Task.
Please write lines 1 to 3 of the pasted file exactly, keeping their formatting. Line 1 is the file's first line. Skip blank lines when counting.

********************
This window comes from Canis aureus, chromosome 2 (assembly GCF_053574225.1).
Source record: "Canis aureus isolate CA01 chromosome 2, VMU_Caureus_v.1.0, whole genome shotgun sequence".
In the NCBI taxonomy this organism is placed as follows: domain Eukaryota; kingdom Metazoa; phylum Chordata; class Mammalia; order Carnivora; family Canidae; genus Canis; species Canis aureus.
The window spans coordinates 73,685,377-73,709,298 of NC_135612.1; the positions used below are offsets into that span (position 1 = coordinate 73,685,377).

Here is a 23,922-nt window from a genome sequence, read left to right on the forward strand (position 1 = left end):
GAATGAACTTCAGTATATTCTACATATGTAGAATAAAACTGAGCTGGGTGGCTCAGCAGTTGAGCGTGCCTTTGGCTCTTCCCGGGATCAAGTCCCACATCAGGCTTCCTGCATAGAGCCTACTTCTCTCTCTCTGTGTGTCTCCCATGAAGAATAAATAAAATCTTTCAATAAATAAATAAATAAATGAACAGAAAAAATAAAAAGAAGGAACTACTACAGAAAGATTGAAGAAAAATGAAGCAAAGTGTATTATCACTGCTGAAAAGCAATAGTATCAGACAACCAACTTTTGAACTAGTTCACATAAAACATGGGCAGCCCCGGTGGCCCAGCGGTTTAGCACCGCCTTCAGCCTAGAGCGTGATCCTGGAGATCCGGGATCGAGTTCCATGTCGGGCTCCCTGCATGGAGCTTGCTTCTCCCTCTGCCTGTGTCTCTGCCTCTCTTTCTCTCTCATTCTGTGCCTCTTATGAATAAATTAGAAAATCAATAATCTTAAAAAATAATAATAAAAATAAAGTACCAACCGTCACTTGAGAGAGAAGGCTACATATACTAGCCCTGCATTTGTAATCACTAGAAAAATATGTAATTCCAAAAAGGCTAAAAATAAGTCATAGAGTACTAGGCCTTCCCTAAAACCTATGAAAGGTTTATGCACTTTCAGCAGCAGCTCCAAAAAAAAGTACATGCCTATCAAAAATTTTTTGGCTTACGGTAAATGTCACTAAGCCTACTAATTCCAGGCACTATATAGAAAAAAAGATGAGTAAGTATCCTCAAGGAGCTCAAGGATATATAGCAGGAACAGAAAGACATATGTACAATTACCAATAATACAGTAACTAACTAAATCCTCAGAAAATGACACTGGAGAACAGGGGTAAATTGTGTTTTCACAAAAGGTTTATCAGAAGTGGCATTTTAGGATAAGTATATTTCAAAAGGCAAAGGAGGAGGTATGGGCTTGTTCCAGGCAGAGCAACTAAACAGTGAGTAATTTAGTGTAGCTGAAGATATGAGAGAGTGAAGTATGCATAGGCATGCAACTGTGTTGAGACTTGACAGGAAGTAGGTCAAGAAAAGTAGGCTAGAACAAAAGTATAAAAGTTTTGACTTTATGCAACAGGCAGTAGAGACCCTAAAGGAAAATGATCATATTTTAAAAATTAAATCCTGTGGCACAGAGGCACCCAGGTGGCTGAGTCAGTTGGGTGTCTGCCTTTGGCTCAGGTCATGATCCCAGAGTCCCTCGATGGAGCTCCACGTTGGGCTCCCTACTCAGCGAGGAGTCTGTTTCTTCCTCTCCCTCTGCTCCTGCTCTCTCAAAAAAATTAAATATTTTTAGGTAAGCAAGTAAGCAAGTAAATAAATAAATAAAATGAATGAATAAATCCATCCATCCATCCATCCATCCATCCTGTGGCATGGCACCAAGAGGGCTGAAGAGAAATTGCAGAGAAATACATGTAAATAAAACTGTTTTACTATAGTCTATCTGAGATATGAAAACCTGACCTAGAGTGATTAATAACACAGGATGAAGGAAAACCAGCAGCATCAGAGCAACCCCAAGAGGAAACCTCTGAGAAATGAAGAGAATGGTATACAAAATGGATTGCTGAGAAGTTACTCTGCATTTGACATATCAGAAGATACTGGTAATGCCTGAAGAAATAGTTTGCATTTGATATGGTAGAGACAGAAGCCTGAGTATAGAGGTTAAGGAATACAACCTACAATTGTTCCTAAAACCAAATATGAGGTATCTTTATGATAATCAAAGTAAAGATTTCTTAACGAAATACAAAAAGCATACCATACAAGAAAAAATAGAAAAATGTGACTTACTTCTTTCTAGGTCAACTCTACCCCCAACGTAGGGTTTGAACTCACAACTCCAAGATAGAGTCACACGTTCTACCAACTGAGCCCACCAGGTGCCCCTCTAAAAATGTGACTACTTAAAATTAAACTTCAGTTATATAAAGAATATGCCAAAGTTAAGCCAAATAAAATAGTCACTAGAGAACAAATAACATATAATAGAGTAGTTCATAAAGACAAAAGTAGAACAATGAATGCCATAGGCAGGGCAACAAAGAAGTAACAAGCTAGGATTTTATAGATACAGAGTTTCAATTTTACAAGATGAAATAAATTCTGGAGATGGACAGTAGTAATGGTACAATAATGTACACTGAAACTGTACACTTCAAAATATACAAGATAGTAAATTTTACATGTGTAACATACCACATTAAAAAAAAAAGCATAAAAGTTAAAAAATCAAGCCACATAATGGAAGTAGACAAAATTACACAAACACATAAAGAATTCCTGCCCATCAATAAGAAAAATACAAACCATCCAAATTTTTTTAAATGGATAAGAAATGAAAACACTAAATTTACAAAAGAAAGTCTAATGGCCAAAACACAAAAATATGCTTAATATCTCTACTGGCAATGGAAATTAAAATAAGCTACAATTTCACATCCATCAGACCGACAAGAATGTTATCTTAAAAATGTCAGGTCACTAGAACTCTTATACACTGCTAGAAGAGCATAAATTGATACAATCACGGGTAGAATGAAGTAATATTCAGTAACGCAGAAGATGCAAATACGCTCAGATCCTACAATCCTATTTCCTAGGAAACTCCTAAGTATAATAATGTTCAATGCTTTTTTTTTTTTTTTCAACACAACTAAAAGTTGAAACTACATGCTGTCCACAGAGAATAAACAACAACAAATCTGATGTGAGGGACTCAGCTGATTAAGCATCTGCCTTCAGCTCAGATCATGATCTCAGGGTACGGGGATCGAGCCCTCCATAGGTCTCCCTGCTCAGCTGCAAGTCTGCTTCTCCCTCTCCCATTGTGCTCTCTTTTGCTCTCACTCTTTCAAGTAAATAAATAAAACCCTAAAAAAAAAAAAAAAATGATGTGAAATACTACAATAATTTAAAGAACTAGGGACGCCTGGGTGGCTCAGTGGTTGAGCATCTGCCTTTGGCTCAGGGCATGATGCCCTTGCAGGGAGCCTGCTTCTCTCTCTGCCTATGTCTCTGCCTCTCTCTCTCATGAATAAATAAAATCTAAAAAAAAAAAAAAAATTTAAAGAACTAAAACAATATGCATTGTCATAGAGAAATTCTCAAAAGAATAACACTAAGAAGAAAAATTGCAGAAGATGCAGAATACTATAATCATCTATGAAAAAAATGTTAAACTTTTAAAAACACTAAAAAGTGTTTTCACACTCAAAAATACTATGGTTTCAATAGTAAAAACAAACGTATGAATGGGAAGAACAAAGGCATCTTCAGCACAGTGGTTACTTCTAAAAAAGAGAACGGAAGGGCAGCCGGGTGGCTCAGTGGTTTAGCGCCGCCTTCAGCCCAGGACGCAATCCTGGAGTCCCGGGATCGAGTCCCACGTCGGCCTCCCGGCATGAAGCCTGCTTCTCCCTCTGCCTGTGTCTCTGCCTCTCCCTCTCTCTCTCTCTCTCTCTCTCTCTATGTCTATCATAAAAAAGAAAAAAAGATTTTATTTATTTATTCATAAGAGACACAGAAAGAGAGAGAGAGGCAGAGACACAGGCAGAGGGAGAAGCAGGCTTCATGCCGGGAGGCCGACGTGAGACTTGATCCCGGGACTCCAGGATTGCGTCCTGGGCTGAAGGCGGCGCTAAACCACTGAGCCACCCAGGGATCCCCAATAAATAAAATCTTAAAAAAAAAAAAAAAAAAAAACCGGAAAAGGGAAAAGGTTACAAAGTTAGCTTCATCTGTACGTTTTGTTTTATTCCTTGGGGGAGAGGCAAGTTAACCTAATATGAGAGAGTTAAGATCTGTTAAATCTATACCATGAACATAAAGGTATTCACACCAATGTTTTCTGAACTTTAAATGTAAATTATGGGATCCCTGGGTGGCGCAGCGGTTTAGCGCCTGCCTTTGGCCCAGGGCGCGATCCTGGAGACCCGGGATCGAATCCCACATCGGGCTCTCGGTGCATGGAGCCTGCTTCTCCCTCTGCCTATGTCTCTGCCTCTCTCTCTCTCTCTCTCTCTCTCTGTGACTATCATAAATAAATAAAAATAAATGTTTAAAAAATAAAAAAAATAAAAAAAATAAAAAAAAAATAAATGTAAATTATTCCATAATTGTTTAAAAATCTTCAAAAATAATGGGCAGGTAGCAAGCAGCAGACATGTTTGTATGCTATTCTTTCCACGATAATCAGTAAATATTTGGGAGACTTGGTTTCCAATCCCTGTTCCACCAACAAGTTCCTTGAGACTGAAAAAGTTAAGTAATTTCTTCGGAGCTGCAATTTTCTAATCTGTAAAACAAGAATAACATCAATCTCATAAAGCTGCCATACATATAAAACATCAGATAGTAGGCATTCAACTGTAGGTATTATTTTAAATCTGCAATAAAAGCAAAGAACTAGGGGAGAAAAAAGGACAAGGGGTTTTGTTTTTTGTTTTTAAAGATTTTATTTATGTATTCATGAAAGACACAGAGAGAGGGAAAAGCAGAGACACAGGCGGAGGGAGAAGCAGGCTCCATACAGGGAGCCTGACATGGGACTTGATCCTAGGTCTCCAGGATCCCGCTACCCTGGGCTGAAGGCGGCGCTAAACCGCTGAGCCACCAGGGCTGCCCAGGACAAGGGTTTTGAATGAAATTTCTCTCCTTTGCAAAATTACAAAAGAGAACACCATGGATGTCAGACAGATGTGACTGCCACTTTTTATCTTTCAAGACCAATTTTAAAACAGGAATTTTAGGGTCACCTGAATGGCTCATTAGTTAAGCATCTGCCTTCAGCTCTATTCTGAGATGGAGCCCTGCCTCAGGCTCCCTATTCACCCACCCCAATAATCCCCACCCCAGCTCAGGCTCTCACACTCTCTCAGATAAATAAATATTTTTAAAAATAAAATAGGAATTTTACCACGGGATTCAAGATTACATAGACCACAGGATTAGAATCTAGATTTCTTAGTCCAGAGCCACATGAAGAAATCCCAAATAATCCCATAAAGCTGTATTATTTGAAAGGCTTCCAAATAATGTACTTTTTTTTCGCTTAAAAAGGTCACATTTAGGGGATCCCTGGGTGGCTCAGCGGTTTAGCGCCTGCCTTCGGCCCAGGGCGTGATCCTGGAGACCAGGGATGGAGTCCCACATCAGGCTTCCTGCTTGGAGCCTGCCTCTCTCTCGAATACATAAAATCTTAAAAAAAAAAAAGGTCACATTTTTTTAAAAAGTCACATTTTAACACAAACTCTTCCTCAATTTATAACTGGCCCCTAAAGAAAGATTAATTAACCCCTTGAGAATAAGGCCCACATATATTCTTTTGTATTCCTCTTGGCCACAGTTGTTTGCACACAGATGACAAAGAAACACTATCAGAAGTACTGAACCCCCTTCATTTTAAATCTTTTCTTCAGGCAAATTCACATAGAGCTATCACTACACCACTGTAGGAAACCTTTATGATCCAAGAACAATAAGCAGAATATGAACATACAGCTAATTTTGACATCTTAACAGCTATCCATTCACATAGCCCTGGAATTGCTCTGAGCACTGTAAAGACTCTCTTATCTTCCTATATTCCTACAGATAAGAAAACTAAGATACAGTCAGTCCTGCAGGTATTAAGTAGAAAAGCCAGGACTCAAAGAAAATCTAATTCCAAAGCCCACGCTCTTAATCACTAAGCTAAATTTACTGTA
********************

This window comes from Canis aureus, chromosome 2 (assembly GCF_053574225.1).
Source record: "Canis aureus isolate CA01 chromosome 2, VMU_Caureus_v.1.0, whole genome shotgun sequence".
In the NCBI taxonomy this organism is placed as follows: domain Eukaryota; kingdom Metazoa; phylum Chordata; class Mammalia; order Carnivora; family Canidae; genus Canis; species Canis aureus.